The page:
Anesthesiologists as 'Air Traffic Controllers of the OR'
Early results of a new program focusing on anesthesiologists' interactions with patients show promise toward improving patient satisfaction. "As hospitals prioritize patient satisfaction, anesthesiologists play a more visible role," says a Florida physician key to the program.
It's not by drugs alone that anesthesiologists can reduce patient anxiety and make them feel good about their experience in the hospital. Patient education provided by these specialists is helping one Florida hospital improve on a key indicator of patient satisfaction.
Boosting patient satisfaction can be a hard concept for leadership to grasp for many reasons:
- Each patient brings a different set of expectations for what "good" means;
- Measuring a patient's satisfaction with his or her care isn't an exact science despite the HCAHPS tool;
- Sometimes difficult to pinpoint who exactly is responsible for patient satisfaction when teams of caregivers share the load
At Memorial Regional Hospital in Hollywood, FL, however, a new program focusing on the anesthesiologists' interaction with the patient holds some promise toward improving patient satisfaction.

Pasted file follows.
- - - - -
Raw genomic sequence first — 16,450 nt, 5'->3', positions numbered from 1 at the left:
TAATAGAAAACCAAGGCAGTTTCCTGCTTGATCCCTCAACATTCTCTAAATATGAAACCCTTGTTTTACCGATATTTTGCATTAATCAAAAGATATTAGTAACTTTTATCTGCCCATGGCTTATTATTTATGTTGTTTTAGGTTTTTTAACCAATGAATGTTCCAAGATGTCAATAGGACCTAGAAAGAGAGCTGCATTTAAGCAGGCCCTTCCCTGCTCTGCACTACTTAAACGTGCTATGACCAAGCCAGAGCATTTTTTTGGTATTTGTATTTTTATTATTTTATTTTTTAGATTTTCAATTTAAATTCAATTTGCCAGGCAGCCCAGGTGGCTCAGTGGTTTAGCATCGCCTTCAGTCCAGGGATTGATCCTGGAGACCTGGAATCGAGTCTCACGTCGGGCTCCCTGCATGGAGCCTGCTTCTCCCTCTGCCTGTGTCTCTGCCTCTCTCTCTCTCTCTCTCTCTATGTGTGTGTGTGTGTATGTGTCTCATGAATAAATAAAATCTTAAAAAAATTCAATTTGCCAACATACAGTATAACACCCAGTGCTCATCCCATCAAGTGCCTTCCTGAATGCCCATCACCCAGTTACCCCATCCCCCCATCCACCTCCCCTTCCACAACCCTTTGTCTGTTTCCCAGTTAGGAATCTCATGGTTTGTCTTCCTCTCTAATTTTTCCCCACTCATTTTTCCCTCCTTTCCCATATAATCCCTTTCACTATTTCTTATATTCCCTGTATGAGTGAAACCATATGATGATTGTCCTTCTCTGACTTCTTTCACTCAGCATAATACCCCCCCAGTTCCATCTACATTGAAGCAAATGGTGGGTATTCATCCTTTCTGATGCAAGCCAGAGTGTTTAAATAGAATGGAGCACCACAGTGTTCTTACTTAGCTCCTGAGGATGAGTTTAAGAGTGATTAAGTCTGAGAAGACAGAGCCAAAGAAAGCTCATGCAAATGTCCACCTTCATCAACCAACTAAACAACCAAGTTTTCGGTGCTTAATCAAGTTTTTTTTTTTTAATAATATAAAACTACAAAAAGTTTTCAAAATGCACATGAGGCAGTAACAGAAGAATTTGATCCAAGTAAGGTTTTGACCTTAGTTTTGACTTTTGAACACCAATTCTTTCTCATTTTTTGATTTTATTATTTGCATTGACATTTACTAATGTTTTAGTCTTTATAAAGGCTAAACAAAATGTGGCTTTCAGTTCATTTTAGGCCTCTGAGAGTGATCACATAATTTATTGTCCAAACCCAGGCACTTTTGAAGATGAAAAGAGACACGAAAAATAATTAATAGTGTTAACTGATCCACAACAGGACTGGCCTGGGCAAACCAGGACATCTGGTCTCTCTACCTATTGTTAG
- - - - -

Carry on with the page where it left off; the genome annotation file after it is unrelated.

Anesthesiologists are part of a specialty committed to improving patient satisfaction and experience. In April 2013, the American Society of Anesthesiologists and its Committee on Performance and Outcomes Measurement issued a white paper detailing the importance of the anesthesiologist's role in patient experience, and issued four recommendations for collecting data to measure satisfaction.
- Technology Lights Up Health Innovation Forum
- NCQA Releases Annual Health Plan Rankings
- Few Winners Among MSSP Participants
- How much does that x-ray cost? You can find out in NH
- Data Points to Boom in Private HIX
- When a hospital closes
- Anthem Blue Cross, 7 CA Health Systems Create New Challenger, Business Model
- Administration: 7.3M now enrolled in Obamacare
- US health system among least efficient before Obamacare
- EHR Systems 'Immature, Costly,' AMA Says